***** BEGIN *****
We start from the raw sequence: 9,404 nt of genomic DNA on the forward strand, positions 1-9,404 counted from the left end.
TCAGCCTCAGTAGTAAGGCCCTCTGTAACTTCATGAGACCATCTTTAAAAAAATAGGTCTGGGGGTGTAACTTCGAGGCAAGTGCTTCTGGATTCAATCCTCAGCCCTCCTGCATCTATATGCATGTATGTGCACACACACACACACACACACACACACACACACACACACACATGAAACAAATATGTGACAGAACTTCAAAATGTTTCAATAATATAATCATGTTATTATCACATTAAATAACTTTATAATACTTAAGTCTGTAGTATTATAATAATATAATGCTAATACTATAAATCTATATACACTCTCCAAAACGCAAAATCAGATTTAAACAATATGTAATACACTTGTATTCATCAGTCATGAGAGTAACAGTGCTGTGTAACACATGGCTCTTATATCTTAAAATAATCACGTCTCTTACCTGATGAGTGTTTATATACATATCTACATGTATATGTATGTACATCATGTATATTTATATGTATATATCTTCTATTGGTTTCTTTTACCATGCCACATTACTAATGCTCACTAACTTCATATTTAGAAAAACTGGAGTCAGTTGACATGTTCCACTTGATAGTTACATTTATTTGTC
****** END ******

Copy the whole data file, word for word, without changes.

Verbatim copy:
We start from the raw sequence: 9,404 nt of genomic DNA on the forward strand, positions 1-9,404 counted from the left end.
TCAGCCTCAGTAGTAAGGCCCTCTGTAACTTCATGAGACCATCTTTAAAAAAATAGGTCTGGGGGTGTAACTTCGAGGCAAGTGCTTCTGGATTCAATCCTCAGCCCTCCTGCATCTATATGCATGTATGTGCACACACACACACACACACACACACACACACACACACACACATGAAACAAATATGTGACAGAACTTCAAAATGTTTCAATAATATAATCATGTTATTATCACATTAAATAACTTTATAATACTTAAGTCTGTAGTATTATAATAATATAATGCTAATACTATAAATCTATATACACTCTCCAAAACGCAAAATCAGATTTAAACAATATGTAATACACTTGTATTCATCAGTCATGAGAGTAACAGTGCTGTGTAACACATGGCTCTTATATCTTAAAATAATCACGTCTCTTACCTGATGAGTGTTTATATACATATCTACATGTATATGTATGTACATCATGTATATTTATATGTATATATCTTCTATTGGTTTCTTTTACCATGCCACATTACTAATGCTCACTAACTTCATATTTAGAAAAACTGGAGTCAGTTGACATGTTCCACTTGATAGTTACATTTATTTGTC